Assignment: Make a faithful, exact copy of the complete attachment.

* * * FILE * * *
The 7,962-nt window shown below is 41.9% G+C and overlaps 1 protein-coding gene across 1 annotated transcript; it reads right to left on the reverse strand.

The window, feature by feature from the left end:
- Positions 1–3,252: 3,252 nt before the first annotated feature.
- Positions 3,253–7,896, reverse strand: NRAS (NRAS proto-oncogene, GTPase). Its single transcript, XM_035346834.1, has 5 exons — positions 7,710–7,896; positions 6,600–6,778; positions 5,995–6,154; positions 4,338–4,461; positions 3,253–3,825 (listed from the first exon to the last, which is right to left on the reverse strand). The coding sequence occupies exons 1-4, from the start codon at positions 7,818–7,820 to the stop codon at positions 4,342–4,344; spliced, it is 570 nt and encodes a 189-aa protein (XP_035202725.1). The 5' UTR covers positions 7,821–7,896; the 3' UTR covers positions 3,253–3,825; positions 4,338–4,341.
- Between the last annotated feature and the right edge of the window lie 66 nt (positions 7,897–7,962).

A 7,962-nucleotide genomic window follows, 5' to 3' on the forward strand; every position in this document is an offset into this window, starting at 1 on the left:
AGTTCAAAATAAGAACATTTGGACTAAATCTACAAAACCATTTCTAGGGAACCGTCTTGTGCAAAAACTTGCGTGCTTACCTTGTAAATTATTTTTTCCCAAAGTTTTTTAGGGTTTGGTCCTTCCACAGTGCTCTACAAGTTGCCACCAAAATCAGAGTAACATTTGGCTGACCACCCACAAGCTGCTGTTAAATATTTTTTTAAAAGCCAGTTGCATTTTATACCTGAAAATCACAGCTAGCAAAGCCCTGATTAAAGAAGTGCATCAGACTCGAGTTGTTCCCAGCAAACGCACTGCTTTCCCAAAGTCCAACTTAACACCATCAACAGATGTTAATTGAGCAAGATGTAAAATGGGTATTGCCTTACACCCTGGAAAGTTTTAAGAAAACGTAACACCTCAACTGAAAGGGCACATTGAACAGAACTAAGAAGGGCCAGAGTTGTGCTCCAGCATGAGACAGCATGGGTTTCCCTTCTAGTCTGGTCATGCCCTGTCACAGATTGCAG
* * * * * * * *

The 7,962-nt window shown below is 41.9% G+C and overlaps 1 protein-coding gene across 1 annotated transcript; it reads right to left on the reverse strand.

The window, feature by feature from the left end:
- Positions 1–3,252: 3,252 nt before the first annotated feature.
- Positions 3,253–7,896, reverse strand: NRAS (NRAS proto-oncogene, GTPase). Its single transcript, XM_035346834.1, has 5 exons — positions 7,710–7,896; positions 6,600–6,778; positions 5,995–6,154; positions 4,338–4,461; positions 3,253–3,825 (listed from the first exon to the last, which is right to left on the reverse strand). The coding sequence occupies exons 1-4, from the start codon at positions 7,818–7,820 to the stop codon at positions 4,342–4,344; spliced, it is 570 nt and encodes a 189-aa protein (XP_035202725.1). The 5' UTR covers positions 7,821–7,896; the 3' UTR covers positions 3,253–3,825; positions 4,338–4,341.
- Between the last annotated feature and the right edge of the window lie 66 nt (positions 7,897–7,962).

A 7,962-nucleotide genomic window follows, 5' to 3' on the forward strand; every position in this document is an offset into this window, starting at 1 on the left:
AGTTCAAAATAAGAACATTTGGACTAAATCTACAAAACCATTTCTAGGGAACCGTCTTGTGCAAAAACTTGCGTGCTTACCTTGTAAATTATTTTTTCCCAAAGTTTTTTAGGGTTTGGTCCTTCCACAGTGCTCTACAAGTTGCCACCAAAATCAGAGTAACATTTGGCTGACCACCCACAAGCTGCTGTTAAATATTTTTTTAAAAGCCAGTTGCATTTTATACCTGAAAATCACAGCTAGCAAAGCCCTGATTAAAGAAGTGCATCAGACTCGAGTTGTTCCCAGCAAACGCACTGCTTTCCCAAAGTCCAACTTAACACCATCAACAGATGTTAATTGAGCAAGATGTAAAATGGGTATTGCCTTACACCCTGGAAAGTTTTAAGAAAACGTAACACCTCAACTGAAAGGGCACATTGAACAGAACTAAGAAGGGCCAGAGTTGTGCTCCAGCATGAGACAGCATGGGTTTCCCTTCTAGTCTGGTCATGCCCTGTCACAGATTGCAG